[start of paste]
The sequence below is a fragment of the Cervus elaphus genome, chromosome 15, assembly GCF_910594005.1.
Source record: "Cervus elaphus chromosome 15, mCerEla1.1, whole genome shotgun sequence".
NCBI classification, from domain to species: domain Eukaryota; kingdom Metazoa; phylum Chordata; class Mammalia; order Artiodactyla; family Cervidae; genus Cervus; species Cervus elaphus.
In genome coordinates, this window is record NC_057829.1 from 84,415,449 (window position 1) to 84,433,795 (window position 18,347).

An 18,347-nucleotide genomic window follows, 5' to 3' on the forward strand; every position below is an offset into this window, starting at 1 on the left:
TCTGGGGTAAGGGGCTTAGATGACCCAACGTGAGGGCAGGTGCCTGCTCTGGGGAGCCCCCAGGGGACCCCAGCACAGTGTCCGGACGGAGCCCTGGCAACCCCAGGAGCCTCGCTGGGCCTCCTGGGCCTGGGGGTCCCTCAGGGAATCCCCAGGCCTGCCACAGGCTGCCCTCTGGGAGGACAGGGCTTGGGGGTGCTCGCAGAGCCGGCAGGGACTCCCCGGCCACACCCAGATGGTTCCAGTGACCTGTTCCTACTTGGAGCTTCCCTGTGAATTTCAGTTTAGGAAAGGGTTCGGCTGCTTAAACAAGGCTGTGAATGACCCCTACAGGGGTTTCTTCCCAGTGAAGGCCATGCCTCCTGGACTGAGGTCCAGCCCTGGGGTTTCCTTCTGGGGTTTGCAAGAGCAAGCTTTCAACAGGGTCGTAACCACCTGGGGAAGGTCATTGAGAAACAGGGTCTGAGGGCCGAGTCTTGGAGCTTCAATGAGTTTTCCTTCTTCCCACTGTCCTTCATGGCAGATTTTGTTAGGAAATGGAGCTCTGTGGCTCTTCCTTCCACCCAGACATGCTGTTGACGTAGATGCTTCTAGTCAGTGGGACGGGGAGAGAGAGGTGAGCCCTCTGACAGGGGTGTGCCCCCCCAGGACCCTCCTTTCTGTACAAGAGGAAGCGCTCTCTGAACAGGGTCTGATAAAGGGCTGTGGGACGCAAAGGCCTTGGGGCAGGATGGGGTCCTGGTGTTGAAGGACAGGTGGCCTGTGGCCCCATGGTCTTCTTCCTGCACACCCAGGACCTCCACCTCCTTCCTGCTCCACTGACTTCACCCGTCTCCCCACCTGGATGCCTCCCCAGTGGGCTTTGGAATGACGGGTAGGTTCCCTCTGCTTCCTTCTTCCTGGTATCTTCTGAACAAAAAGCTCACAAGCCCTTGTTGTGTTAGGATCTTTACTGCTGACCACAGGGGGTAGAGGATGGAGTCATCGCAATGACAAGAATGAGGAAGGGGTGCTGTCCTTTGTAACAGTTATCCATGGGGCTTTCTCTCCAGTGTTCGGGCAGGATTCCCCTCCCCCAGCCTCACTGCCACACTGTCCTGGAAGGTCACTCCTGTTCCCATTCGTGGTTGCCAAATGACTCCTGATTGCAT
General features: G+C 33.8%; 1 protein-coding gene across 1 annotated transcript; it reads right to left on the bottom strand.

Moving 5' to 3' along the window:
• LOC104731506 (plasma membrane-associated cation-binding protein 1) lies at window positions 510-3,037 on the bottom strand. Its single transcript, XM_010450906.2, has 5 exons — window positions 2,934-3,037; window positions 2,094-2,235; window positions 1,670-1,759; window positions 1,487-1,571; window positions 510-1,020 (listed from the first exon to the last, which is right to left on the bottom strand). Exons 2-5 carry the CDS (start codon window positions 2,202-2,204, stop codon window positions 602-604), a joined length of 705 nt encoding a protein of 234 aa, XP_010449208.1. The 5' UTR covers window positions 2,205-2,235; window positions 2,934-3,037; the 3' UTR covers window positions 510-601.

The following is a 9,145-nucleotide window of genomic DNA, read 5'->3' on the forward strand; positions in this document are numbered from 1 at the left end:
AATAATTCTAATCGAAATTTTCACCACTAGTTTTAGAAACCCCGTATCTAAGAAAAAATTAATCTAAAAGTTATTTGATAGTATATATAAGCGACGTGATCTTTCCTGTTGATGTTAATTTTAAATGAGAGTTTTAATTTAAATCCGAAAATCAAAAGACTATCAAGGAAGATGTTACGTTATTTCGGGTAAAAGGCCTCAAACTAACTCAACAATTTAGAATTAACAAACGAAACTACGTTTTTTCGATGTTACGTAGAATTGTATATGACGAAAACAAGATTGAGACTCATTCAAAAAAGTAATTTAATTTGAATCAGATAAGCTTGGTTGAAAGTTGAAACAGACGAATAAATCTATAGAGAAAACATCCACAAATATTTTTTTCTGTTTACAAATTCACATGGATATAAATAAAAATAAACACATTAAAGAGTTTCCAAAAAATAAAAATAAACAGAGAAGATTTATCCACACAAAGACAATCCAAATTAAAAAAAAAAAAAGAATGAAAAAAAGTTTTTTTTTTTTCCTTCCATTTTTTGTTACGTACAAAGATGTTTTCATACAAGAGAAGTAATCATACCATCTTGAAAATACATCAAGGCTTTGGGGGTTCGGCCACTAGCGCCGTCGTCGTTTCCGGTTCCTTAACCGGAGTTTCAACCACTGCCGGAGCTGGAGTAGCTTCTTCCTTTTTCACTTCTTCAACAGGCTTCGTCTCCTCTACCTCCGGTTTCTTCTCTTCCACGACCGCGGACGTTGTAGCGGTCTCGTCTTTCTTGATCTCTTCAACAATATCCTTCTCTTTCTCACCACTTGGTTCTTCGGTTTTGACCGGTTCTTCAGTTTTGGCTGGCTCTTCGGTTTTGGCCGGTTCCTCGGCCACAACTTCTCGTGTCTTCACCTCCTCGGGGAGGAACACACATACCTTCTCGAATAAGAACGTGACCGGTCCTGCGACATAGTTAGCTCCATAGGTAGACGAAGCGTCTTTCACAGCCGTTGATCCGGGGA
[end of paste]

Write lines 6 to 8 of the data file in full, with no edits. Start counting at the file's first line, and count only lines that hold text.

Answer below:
TCTGGGGTAAGGGGCTTAGATGACCCAACGTGAGGGCAGGTGCCTGCTCTGGGGAGCCCCCAGGGGACCCCAGCACAGTGTCCGGACGGAGCCCTGGCAACCCCAGGAGCCTCGCTGGGCCTCCTGGGCCTGGGGGTCCCTCAGGGAATCCCCAGGCCTGCCACAGGCTGCCCTCTGGGAGGACAGGGCTTGGGGGTGCTCGCAGAGCCGGCAGGGACTCCCCGGCCACACCCAGATGGTTCCAGTGACCTGTTCCTACTTGGAGCTTCCCTGTGAATTTCAGTTTAGGAAAGGGTTCGGCTGCTTAAACAAGGCTGTGAATGACCCCTACAGGGGTTTCTTCCCAGTGAAGGCCATGCCTCCTGGACTGAGGTCCAGCCCTGGGGTTTCCTTCTGGGGTTTGCAAGAGCAAGCTTTCAACAGGGTCGTAACCACCTGGGGAAGGTCATTGAGAAACAGGGTCTGAGGGCCGAGTCTTGGAGCTTCAATGAGTTTTCCTTCTTCCCACTGTCCTTCATGGCAGATTTTGTTAGGAAATGGAGCTCTGTGGCTCTTCCTTCCACCCAGACATGCTGTTGACGTAGATGCTTCTAGTCAGTGGGACGGGGAGAGAGAGGTGAGCCCTCTGACAGGGGTGTGCCCCCCCAGGACCCTCCTTTCTGTACAAGAGGAAGCGCTCTCTGAACAGGGTCTGATAAAGGGCTGTGGGACGCAAAGGCCTTGGGGCAGGATGGGGTCCTGGTGTTGAAGGACAGGTGGCCTGTGGCCCCATGGTCTTCTTCCTGCACACCCAGGACCTCCACCTCCTTCCTGCTCCACTGACTTCACCCGTCTCCCCACCTGGATGCCTCCCCAGTGGGCTTTGGAATGACGGGTAGGTTCCCTCTGCTTCCTTCTTCCTGGTATCTTCTGAACAAAAAGCTCACAAGCCCTTGTTGTGTTAGGATCTTTACTGCTGACCACAGGGGGTAGAGGATGGAGTCATCGCAATGACAAGAATGAGGAAGGGGTGCTGTCCTTTGTAACAGTTATCCATGGGGCTTTCTCTCCAGTGTTCGGGCAGGATTCCCCTCCCCCAGCCTCACTGCCACACTGTCCTGGAAGGTCACTCCTGTTCCCATTCGTGGTTGCCAAATGACTCCTGATTGCAT
General features: G+C 33.8%; 1 protein-coding gene across 1 annotated transcript; it reads right to left on the bottom strand.

Moving 5' to 3' along the window: